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The History of the Philly Cheesesteak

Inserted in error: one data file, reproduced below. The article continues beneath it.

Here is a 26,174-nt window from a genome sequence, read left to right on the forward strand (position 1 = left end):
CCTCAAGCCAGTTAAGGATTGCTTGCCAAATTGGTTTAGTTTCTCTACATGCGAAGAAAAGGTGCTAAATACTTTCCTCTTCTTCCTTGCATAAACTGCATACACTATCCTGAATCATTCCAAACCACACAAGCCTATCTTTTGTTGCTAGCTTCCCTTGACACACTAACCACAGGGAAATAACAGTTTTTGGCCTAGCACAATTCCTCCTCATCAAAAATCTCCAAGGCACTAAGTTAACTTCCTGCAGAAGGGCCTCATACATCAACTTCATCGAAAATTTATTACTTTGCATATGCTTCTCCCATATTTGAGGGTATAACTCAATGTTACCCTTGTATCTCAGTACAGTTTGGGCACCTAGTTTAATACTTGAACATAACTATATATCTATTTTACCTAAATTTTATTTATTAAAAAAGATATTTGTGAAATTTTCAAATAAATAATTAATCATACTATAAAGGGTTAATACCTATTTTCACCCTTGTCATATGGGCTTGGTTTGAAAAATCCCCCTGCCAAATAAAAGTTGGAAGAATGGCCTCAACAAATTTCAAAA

Pat Olivieri opened a hot dog stand in an Italian neighborhood in Philadelphia around 1930, which he operated alongside his brother Harry. They regularly sold hot dogs to workers in the area, but one day, Pat decided he wanted something different for lunch, so he asked his brother to go to the butcher. When Harry returned with some scraps of beef, Pat cooked them on the grill in a hot dog roll. A cab driver noticed the sandwich and asked for one. Reportedly, Pat only had enough meat to make one sandwich, so he shared it with the driver, who replied that the sandwich was so delicious, he thought Pat and his brother should stop selling hot dogs and start selling the sandwich instead. This marked the invention of the steak sandwich as we know it. (While there were some “beefsteak sandwich” recipes that had already been published in the 19th century, they used different spices and bread). Soon, Pat moved his sandwich operation into a building across the street owned by a man named Joe Butch. That South Philly eatery became known as Pat’s, which still makes their original cheesesteaks today. In 1939, Jim’s opened in West Philly; at first, Jim just sold coffee out of the first-floor window of his home, but he soon got the idea to sell steak sandwiches as well. But what about the cheese? Provolone was first added to the sandwich in the 1940s by an alcoholic manager at Pat’s named Joe Lorenza, or Cocky Joe. This iconic addition marked the invention of the cheesesteak by Pat’s. Notably, the preferred cheese was later changed to Cheez Whiz, although native Philadelphians generally consider American or provolone cheese to be acceptable alternatives. In the 1960s, another eatery famous for its Philly cheesesteaks opened its doors — Geno’s, which is known for making their sandwiches with very thinly sliced rib eye steak. A rivalry between the two institutions developed and, in fact, rivalries and competitions between the top cheesesteak restaurants in Philadelphia still continue. Today, Philadelphia cheesesteaks are considered one of the city’s most iconic foods and locals still line up outside these iconic eateries to order what they simply call “cheesesteaks.”

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